Best Torque Wrench

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Torque wrenches are precision instruments, used to ensure that nuts and bolts are properly tightened in automotive engines, aviation and industrial applications. They provide a means of measuring the amount of force applied to the fastener, in order to tighten it. Without this measurement, there is no sure way of verifying that these fasteners have been properly tightened.

If you’ve ever tightened up something just finger tight on your car engine and then forgotten about it; you probably have experienced the bolt or nut loosen up fairly quickly when the car was started. Since there is no opposing force to cause the nut or bolt to remain tightened, it is easy for it to become loose. However, a properly tightened bolt or nut won’t come loose, even after many hours of operation.

The way that nuts and bolts work is that when tightened they put pressure, called “clamping force,” on the items they are holding together. As those items are more massive than the hardware holding them together, they push back, actually stretching the bolt microscopically. It is this stretching which prevents the bolt from coming loose. The stretching is like stretching a spring, allowing the bolt head and the nut to maintain pressure on the sides of whatever they are holding.

There is a strong element of friction involved in fastener holding power. The friction between the head of the bolt or the side of the nut and the object they are holding, prevent the bolt head or nut from turning. As long as there is enough clamping force to maintain that friction, they won’t budge.

While tightening fasteners to the proper torque is the way that we ensure that there is enough clamping force, this clamping force can change due to the type of finish on the fasteners and whether or not the fasteners have been previously used. The threads of a nut and bolt pair which has been tightened and loosened a number of times (without rusting) become somewhat polished by the pressure. This will increase the amount of clamping force applied each time, if tightened to the same torque.

Nevertheless, the torque values which are used for nuts and bolts take into account the type of material used in the fastener, the hardness of that material and any surface coating. Engineers use pre-calculated tables, which take all of those factors into account, when specifying the proper torque to be used.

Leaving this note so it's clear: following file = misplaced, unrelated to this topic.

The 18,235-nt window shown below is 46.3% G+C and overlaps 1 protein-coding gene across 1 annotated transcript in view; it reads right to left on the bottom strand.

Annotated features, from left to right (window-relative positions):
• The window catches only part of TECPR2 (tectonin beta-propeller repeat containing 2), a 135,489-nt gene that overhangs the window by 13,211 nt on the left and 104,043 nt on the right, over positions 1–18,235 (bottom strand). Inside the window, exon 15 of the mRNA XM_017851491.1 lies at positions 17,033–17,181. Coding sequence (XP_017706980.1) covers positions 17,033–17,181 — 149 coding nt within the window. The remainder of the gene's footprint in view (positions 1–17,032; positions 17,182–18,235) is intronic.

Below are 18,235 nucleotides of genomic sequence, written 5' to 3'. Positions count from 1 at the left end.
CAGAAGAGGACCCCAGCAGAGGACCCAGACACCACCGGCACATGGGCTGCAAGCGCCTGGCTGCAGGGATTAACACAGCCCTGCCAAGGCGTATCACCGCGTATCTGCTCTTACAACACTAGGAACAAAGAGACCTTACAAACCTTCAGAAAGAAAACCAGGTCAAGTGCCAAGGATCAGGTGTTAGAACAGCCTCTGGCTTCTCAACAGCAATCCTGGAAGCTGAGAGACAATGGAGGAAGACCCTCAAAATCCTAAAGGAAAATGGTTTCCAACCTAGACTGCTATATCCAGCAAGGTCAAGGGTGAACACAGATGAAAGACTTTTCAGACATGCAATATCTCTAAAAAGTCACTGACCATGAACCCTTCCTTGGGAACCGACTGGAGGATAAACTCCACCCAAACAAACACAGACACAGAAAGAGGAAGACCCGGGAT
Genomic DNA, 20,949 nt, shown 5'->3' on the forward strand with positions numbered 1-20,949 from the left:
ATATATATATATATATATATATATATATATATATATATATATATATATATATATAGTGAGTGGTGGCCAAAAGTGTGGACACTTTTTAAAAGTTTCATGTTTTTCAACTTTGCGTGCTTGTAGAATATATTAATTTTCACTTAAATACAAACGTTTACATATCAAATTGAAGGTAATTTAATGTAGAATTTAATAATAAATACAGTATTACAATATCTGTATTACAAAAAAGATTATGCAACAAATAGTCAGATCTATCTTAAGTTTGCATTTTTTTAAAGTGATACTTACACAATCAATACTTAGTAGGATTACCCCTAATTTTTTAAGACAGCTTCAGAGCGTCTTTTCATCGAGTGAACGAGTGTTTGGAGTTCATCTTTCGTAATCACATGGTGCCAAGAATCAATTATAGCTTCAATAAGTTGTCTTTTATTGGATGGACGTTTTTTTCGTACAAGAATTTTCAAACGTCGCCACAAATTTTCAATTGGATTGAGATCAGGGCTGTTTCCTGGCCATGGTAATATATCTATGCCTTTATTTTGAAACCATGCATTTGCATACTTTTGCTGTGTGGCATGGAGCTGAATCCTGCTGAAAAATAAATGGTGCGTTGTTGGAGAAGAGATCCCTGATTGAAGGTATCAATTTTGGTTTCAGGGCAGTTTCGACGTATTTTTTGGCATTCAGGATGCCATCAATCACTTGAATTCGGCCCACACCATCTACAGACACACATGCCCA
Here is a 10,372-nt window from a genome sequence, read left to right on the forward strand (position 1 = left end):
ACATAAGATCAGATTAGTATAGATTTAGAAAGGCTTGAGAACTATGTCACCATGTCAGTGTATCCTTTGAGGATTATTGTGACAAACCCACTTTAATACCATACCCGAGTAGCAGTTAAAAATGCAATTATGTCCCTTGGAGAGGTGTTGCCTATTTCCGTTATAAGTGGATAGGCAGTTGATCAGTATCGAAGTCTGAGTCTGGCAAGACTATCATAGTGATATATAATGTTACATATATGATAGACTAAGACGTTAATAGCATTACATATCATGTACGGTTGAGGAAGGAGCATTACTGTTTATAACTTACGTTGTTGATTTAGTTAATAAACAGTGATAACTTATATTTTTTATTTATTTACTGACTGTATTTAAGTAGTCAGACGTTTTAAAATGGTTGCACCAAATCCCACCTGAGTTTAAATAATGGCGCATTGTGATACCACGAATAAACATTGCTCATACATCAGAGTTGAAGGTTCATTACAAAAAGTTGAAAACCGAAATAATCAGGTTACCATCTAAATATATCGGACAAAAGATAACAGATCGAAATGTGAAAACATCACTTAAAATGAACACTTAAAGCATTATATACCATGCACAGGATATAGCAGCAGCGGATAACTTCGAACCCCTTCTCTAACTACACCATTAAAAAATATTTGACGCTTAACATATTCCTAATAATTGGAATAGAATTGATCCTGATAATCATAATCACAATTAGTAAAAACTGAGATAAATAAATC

Most torque wrenches today are “click type” wrenches, meaning that they make an audible click when the fastener is tightened to a pre-determined torque. The torque desired can be set electronically, with a mechanical digital readout or with a vernier, depending upon the design of the torque wrench. Generally speaking, the electronic ones are considered the best, as they are the easiest to set and work with. Vernier calipers require knowing how to work with a vernier.

Torque wrenches which have a dial or needle and gauge aren’t really torque wrenches, but rather torque meters. While it is possible to use them to tighten a fastener to the right torque value, it is extremely hard to do so accurately.

Torque is measured in foot-pounds or inch-pounds. Conversion from foot-pounds to inch-pounds is simple; all you have to do is multiply the foot-pounds by 12. One foot pound is one pound of pressure applied over a lever, where the force is applied one foot form the fulcrum or rotational point. So, if you have two torque wrenches, one that is one foot long and the other that is two feet long, and apply the same amount of pressure, the actual torque would be different. That one pound of force would become two ft-lbs of torque with the two foot long torque wrench.

When selecting a torque wrench, it is important to verify that he tool will cover the entire torque range that you will be setting. A torque wrench that has a maximum torque value of 120 ft-lbs. won’t do you a bit of good, if you have to torque a nut to 150 ft-lbs. Having all torque ranges you need may require having more than one torque wrench, although it is possible to get one torque wrench which will cover all needed torque values for working on a car engine.